Don’t Fish For Compliments by Andy Morgan

“Don’t fish for compliments, lest you defy God while you are applauded. “If I yet pleased men” Paul says “I should not be the servant of Christ.” He stopped pleasing men when he became Christ’s servant. For Christ’s soldiers march on through good talk on the right hand and evil talk on the left. No praise excites them. No criticism crushes them.” Jerome (347-420 AD)


As we begin the season of Lent, I am drawn to this quote by Jerome. How many of us fish for compliments? Our natures eagerly feed off compliments like a hungry animal. Yet Jerome encourages us not to fish for compliments “lest you defy God while you are applauded.” What does this mean? Being complimented can lead us into danger. We can become so enamored with compliments that our diligence to following the commands of our God can wane in favor of trying please others. This is because compliments usually lead us to want to please men rather than God.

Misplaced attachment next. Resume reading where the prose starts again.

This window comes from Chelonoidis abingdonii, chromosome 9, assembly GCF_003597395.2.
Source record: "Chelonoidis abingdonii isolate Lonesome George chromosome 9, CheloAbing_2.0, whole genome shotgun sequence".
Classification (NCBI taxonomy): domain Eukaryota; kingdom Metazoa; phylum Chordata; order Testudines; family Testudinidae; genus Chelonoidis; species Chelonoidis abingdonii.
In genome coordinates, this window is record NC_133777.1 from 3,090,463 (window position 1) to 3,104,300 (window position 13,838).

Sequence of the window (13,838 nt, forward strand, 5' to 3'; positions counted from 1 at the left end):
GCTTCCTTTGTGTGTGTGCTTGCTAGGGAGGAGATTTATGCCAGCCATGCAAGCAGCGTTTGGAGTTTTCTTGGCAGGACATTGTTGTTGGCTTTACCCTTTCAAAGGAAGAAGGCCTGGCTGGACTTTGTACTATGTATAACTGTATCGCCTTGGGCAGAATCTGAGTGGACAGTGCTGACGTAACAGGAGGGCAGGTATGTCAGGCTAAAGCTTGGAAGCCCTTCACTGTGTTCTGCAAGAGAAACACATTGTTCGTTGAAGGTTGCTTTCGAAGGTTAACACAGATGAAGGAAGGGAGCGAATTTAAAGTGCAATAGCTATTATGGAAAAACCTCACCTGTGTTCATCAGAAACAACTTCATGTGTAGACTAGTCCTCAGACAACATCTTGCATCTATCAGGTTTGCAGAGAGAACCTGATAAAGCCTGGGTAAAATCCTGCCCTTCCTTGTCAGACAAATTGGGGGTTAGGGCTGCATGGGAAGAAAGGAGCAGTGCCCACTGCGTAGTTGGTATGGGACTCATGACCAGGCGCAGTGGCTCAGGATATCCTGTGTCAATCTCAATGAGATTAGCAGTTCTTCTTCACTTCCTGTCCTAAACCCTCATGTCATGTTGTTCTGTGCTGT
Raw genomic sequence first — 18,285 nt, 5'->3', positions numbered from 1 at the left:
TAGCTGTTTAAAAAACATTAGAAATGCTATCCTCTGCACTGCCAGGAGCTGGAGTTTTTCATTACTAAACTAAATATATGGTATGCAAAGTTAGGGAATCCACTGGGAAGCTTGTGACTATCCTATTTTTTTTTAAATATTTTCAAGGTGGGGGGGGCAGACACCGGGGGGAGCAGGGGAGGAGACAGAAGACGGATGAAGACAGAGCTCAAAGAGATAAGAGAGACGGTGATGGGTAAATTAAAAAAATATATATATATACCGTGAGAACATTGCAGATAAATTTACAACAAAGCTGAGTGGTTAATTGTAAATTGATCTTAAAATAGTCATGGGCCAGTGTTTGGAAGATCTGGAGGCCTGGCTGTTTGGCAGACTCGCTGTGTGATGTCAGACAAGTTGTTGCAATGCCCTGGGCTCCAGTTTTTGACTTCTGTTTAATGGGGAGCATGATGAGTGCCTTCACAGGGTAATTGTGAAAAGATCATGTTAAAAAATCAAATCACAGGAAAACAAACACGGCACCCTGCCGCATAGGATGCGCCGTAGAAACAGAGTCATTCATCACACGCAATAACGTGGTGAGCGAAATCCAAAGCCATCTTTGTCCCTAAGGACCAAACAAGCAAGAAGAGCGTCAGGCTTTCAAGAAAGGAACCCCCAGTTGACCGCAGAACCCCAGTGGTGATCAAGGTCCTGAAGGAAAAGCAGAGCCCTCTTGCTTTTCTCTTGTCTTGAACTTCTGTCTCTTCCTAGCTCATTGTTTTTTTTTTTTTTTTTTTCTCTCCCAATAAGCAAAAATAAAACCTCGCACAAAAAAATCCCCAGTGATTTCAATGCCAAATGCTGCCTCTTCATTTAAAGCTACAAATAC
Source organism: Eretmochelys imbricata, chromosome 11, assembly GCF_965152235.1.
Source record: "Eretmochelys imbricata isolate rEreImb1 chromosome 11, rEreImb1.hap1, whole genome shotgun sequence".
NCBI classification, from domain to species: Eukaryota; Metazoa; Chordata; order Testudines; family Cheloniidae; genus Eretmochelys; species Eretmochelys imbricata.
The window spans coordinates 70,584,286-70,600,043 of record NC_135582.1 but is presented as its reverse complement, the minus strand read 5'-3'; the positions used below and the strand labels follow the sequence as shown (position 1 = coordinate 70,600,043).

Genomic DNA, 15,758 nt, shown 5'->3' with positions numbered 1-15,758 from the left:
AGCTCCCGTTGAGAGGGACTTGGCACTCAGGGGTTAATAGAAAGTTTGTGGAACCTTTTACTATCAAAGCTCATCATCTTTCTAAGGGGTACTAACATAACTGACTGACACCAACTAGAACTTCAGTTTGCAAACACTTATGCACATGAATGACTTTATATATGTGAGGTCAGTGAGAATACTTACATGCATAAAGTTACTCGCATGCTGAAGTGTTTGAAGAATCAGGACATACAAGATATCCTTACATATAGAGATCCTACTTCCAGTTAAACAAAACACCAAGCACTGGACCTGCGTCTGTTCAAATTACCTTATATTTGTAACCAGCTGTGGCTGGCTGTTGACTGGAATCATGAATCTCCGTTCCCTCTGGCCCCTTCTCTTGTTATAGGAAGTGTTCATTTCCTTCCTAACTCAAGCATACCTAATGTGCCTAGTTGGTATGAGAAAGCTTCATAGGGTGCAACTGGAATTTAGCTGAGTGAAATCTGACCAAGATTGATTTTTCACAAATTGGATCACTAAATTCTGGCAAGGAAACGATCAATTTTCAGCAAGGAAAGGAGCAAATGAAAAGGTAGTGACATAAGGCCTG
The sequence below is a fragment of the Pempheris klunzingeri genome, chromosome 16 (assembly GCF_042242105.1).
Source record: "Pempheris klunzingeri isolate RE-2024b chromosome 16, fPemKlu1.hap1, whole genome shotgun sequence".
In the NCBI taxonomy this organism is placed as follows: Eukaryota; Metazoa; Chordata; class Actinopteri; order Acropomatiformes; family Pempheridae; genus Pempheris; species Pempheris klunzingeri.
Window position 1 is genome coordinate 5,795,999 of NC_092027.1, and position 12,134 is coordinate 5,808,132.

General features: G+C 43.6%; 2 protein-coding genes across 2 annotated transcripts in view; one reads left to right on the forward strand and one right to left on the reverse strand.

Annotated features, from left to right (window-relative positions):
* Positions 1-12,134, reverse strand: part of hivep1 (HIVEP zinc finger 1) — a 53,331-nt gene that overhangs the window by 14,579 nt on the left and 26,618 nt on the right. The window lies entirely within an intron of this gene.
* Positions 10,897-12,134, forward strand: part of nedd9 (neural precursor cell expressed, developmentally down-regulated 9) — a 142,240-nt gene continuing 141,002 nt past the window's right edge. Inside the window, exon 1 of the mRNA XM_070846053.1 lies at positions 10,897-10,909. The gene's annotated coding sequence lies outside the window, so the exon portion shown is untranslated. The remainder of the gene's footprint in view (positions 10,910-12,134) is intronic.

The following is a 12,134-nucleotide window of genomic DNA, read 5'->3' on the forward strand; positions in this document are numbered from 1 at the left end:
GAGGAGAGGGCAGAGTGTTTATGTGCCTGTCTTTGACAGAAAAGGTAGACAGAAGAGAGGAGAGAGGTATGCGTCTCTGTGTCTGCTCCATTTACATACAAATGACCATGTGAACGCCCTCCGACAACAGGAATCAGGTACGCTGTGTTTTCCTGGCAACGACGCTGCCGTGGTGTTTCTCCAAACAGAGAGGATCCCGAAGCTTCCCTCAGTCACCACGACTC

The pleasing of men is the positive side of the more negative saying, the fear of men. Do we want to please men or God? That is Jerome’s point and challenge to us. The question seems simple, but the reality is that many of us struggle – our heads tell us to please God and yet our hearts are drawn to pleasing men, or being concerned about what men (people) think of us.


How releasing – how powerful – how wonderful it would be to say with Jerome that no praise excites us and no criticism crushes us. To reach this point requires us to be honest with ourselves – honest about whether the fear of men or the pleasing of men dominates our thinking and actions – and then to come to God and ask him to change our hearts so that we would be more concerned about what God thinks.


Maybe we might want to put Jerome’s quote in a prominent place this Lent to remind us that we should not be trying to please, or pacify people. Instead we should look to the living God. To Him only should we want to please, serve, worship and obey and to him only should we bring our concerns. And alongside Jerome, why not put Proverb 27:21 which says:  “The crucible for silver, and the furnace for gold, but a man is tested by the praise he receives”

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